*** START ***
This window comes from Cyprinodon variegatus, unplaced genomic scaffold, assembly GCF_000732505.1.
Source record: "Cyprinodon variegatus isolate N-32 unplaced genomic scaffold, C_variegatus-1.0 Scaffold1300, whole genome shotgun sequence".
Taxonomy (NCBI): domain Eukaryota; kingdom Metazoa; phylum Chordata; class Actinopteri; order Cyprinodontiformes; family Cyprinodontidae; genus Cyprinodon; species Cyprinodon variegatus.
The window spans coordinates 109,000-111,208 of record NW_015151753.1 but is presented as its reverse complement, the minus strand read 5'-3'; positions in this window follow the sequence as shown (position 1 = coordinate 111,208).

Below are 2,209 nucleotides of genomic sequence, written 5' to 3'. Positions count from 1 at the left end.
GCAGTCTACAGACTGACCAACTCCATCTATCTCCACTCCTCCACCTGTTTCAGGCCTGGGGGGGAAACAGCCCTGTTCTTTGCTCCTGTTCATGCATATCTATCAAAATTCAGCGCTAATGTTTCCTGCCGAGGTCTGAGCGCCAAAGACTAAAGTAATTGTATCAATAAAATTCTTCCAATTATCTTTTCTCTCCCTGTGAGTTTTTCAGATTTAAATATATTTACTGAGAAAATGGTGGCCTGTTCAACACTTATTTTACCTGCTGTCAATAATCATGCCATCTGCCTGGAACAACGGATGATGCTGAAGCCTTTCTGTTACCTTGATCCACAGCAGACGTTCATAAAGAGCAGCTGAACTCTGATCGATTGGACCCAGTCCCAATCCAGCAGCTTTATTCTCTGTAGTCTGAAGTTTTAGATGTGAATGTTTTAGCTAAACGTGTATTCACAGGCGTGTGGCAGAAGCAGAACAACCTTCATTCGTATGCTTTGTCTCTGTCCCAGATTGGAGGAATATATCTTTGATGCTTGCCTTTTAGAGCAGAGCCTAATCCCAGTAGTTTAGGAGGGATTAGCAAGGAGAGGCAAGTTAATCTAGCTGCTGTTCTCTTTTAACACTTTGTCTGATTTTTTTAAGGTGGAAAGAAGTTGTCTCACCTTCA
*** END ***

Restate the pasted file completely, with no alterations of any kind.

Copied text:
This window comes from Cyprinodon variegatus, unplaced genomic scaffold, assembly GCF_000732505.1.
Source record: "Cyprinodon variegatus isolate N-32 unplaced genomic scaffold, C_variegatus-1.0 Scaffold1300, whole genome shotgun sequence".
Taxonomy (NCBI): domain Eukaryota; kingdom Metazoa; phylum Chordata; class Actinopteri; order Cyprinodontiformes; family Cyprinodontidae; genus Cyprinodon; species Cyprinodon variegatus.
The window spans coordinates 109,000-111,208 of record NW_015151753.1 but is presented as its reverse complement, the minus strand read 5'-3'; positions in this window follow the sequence as shown (position 1 = coordinate 111,208).

Below are 2,209 nucleotides of genomic sequence, written 5' to 3'. Positions count from 1 at the left end.
GCAGTCTACAGACTGACCAACTCCATCTATCTCCACTCCTCCACCTGTTTCAGGCCTGGGGGGGAAACAGCCCTGTTCTTTGCTCCTGTTCATGCATATCTATCAAAATTCAGCGCTAATGTTTCCTGCCGAGGTCTGAGCGCCAAAGACTAAAGTAATTGTATCAATAAAATTCTTCCAATTATCTTTTCTCTCCCTGTGAGTTTTTCAGATTTAAATATATTTACTGAGAAAATGGTGGCCTGTTCAACACTTATTTTACCTGCTGTCAATAATCATGCCATCTGCCTGGAACAACGGATGATGCTGAAGCCTTTCTGTTACCTTGATCCACAGCAGACGTTCATAAAGAGCAGCTGAACTCTGATCGATTGGACCCAGTCCCAATCCAGCAGCTTTATTCTCTGTAGTCTGAAGTTTTAGATGTGAATGTTTTAGCTAAACGTGTATTCACAGGCGTGTGGCAGAAGCAGAACAACCTTCATTCGTATGCTTTGTCTCTGTCCCAGATTGGAGGAATATATCTTTGATGCTTGCCTTTTAGAGCAGAGCCTAATCCCAGTAGTTTAGGAGGGATTAGCAAGGAGAGGCAAGTTAATCTAGCTGCTGTTCTCTTTTAACACTTTGTCTGATTTTTTTAAGGTGGAAAGAAGTTGTCTCACCTTCA